The human right to water in Mexico: Challenges and opportunities
ABSTRACT: This article analyses Mexico’s 2012 constitutional guarantee of the human right to water and the new General Water Law that is required to implement it. Mexico has struggled to find consensus regarding a new law, but none has as yet been adopted. We examine three key questions regarding the 2012-2019 period: How is the human right to water defined in the Mexican context? What is the legal and institutional framework for implementing it? What are the opportunities and challenges involved in institutionalising it in light of the proposed water legislation? This research is based on a literature review, participation and observation at public forums, and in-depth interviews with key actors. Two principal legal proposals emerged in 2015, contrasting a technocratic approach with a socially inclusive one; neither was adopted but both remain relevant to the current discourse. The 2018 election re-energised social mobilisation around the right to water, and the government launched a new process for developing legal proposals. Using legal geography and political ecology as theoretical framings, we find that the new law creates opportunities for transforming access to water for marginalised communities, yet faces social, political and structural obstacles. Despite the challenges, the constitutional guarantee of the right to water is a positive foundation for democratising water governance in Mexico.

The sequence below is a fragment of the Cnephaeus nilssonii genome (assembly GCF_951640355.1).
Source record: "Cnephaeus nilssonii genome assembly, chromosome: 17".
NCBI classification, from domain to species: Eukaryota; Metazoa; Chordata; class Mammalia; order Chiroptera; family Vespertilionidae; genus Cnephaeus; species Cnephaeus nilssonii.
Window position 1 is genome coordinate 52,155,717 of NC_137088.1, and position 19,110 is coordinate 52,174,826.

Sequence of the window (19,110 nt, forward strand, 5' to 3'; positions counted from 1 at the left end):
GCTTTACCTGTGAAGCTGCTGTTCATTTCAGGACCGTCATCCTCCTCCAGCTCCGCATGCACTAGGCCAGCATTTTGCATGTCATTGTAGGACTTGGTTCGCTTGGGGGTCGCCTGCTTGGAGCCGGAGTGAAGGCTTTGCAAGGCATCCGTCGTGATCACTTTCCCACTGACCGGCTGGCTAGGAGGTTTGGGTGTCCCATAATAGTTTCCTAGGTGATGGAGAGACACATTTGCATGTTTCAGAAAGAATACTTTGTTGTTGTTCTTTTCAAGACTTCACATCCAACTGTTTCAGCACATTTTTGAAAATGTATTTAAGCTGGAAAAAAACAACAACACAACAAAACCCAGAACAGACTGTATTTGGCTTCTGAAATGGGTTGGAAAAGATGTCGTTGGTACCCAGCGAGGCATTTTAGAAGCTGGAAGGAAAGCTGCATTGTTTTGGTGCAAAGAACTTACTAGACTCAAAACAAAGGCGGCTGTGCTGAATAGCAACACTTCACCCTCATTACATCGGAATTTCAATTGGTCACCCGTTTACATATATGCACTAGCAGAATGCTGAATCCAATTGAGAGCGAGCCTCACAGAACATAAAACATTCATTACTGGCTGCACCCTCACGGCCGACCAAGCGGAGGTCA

KEYWORDS: Human right to water, legal geography, political ecology, Mexico